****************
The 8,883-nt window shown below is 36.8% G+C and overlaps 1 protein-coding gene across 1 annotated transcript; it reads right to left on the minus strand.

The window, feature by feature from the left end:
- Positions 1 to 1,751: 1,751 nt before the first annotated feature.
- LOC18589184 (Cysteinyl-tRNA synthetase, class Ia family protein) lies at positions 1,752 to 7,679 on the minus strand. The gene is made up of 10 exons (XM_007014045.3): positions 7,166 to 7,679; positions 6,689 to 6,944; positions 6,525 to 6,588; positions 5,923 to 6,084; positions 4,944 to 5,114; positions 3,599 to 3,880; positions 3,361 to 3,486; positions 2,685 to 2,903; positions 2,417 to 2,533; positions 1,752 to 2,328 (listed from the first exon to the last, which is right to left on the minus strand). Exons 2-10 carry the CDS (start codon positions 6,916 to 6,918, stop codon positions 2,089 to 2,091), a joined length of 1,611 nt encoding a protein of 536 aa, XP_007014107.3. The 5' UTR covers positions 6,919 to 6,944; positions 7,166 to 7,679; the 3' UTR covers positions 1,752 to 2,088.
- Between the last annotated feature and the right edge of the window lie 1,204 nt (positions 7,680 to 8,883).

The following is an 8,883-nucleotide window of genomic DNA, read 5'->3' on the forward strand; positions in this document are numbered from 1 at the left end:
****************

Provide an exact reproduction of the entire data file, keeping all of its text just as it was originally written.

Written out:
The 8,883-nt window shown below is 36.8% G+C and overlaps 1 protein-coding gene across 1 annotated transcript; it reads right to left on the minus strand.

The window, feature by feature from the left end:
- Positions 1 to 1,751: 1,751 nt before the first annotated feature.
- LOC18589184 (Cysteinyl-tRNA synthetase, class Ia family protein) lies at positions 1,752 to 7,679 on the minus strand. The gene is made up of 10 exons (XM_007014045.3): positions 7,166 to 7,679; positions 6,689 to 6,944; positions 6,525 to 6,588; positions 5,923 to 6,084; positions 4,944 to 5,114; positions 3,599 to 3,880; positions 3,361 to 3,486; positions 2,685 to 2,903; positions 2,417 to 2,533; positions 1,752 to 2,328 (listed from the first exon to the last, which is right to left on the minus strand). Exons 2-10 carry the CDS (start codon positions 6,916 to 6,918, stop codon positions 2,089 to 2,091), a joined length of 1,611 nt encoding a protein of 536 aa, XP_007014107.3. The 5' UTR covers positions 6,919 to 6,944; positions 7,166 to 7,679; the 3' UTR covers positions 1,752 to 2,088.
- Between the last annotated feature and the right edge of the window lie 1,204 nt (positions 7,680 to 8,883).

The following is an 8,883-nucleotide window of genomic DNA, read 5'->3' on the forward strand; positions in this document are numbered from 1 at the left end: